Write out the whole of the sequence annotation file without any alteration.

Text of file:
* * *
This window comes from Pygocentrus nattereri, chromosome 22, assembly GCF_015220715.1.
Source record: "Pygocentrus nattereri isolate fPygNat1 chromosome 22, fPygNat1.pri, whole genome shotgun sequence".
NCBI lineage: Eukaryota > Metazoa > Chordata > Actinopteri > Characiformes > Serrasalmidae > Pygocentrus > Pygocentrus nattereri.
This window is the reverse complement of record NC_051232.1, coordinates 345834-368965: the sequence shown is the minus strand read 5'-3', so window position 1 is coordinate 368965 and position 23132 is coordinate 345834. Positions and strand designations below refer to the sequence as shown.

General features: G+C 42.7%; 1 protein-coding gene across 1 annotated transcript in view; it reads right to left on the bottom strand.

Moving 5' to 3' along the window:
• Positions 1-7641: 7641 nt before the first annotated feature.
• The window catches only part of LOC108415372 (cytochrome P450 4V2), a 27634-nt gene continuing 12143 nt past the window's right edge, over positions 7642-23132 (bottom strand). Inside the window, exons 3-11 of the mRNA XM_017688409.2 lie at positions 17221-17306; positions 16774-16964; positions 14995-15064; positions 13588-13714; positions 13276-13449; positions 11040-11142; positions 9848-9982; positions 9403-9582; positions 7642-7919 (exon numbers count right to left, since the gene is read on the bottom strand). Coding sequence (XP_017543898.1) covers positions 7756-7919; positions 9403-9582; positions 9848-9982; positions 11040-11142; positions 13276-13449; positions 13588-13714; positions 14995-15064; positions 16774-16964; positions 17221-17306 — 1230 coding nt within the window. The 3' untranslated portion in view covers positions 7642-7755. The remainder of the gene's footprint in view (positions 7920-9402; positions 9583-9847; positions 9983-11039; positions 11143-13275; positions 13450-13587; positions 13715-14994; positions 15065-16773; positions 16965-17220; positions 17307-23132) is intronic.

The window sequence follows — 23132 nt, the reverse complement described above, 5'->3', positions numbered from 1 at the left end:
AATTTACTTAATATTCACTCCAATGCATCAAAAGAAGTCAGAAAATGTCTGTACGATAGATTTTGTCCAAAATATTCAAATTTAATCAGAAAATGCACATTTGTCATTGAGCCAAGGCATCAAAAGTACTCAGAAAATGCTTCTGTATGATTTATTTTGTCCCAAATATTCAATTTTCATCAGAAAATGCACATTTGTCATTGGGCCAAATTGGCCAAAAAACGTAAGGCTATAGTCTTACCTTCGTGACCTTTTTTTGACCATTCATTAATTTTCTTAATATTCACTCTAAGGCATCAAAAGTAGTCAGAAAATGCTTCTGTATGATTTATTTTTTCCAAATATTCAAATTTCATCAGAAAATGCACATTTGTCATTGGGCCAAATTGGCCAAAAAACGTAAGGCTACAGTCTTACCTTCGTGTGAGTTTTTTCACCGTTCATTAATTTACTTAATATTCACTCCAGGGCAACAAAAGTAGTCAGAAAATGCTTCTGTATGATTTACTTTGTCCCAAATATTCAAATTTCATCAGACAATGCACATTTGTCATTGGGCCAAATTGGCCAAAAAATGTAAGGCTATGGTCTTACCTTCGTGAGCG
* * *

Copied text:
This window comes from Pygocentrus nattereri, chromosome 22, assembly GCF_015220715.1.
Source record: "Pygocentrus nattereri isolate fPygNat1 chromosome 22, fPygNat1.pri, whole genome shotgun sequence".
NCBI lineage: Eukaryota > Metazoa > Chordata > Actinopteri > Characiformes > Serrasalmidae > Pygocentrus > Pygocentrus nattereri.
This window is the reverse complement of record NC_051232.1, coordinates 345834-368965: the sequence shown is the minus strand read 5'-3', so window position 1 is coordinate 368965 and position 23132 is coordinate 345834. Positions and strand designations below refer to the sequence as shown.

General features: G+C 42.7%; 1 protein-coding gene across 1 annotated transcript in view; it reads right to left on the bottom strand.

Moving 5' to 3' along the window:
• Positions 1-7641: 7641 nt before the first annotated feature.
• The window catches only part of LOC108415372 (cytochrome P450 4V2), a 27634-nt gene continuing 12143 nt past the window's right edge, over positions 7642-23132 (bottom strand). Inside the window, exons 3-11 of the mRNA XM_017688409.2 lie at positions 17221-17306; positions 16774-16964; positions 14995-15064; positions 13588-13714; positions 13276-13449; positions 11040-11142; positions 9848-9982; positions 9403-9582; positions 7642-7919 (exon numbers count right to left, since the gene is read on the bottom strand). Coding sequence (XP_017543898.1) covers positions 7756-7919; positions 9403-9582; positions 9848-9982; positions 11040-11142; positions 13276-13449; positions 13588-13714; positions 14995-15064; positions 16774-16964; positions 17221-17306 — 1230 coding nt within the window. The 3' untranslated portion in view covers positions 7642-7755. The remainder of the gene's footprint in view (positions 7920-9402; positions 9583-9847; positions 9983-11039; positions 11143-13275; positions 13450-13587; positions 13715-14994; positions 15065-16773; positions 16965-17220; positions 17307-23132) is intronic.

The window sequence follows — 23132 nt, the reverse complement described above, 5'->3', positions numbered from 1 at the left end:
AATTTACTTAATATTCACTCCAATGCATCAAAAGAAGTCAGAAAATGTCTGTACGATAGATTTTGTCCAAAATATTCAAATTTAATCAGAAAATGCACATTTGTCATTGAGCCAAGGCATCAAAAGTACTCAGAAAATGCTTCTGTATGATTTATTTTGTCCCAAATATTCAATTTTCATCAGAAAATGCACATTTGTCATTGGGCCAAATTGGCCAAAAAACGTAAGGCTATAGTCTTACCTTCGTGACCTTTTTTTGACCATTCATTAATTTTCTTAATATTCACTCTAAGGCATCAAAAGTAGTCAGAAAATGCTTCTGTATGATTTATTTTTTCCAAATATTCAAATTTCATCAGAAAATGCACATTTGTCATTGGGCCAAATTGGCCAAAAAACGTAAGGCTACAGTCTTACCTTCGTGTGAGTTTTTTCACCGTTCATTAATTTACTTAATATTCACTCCAGGGCAACAAAAGTAGTCAGAAAATGCTTCTGTATGATTTACTTTGTCCCAAATATTCAAATTTCATCAGACAATGCACATTTGTCATTGGGCCAAATTGGCCAAAAAATGTAAGGCTATGGTCTTACCTTCGTGAGCG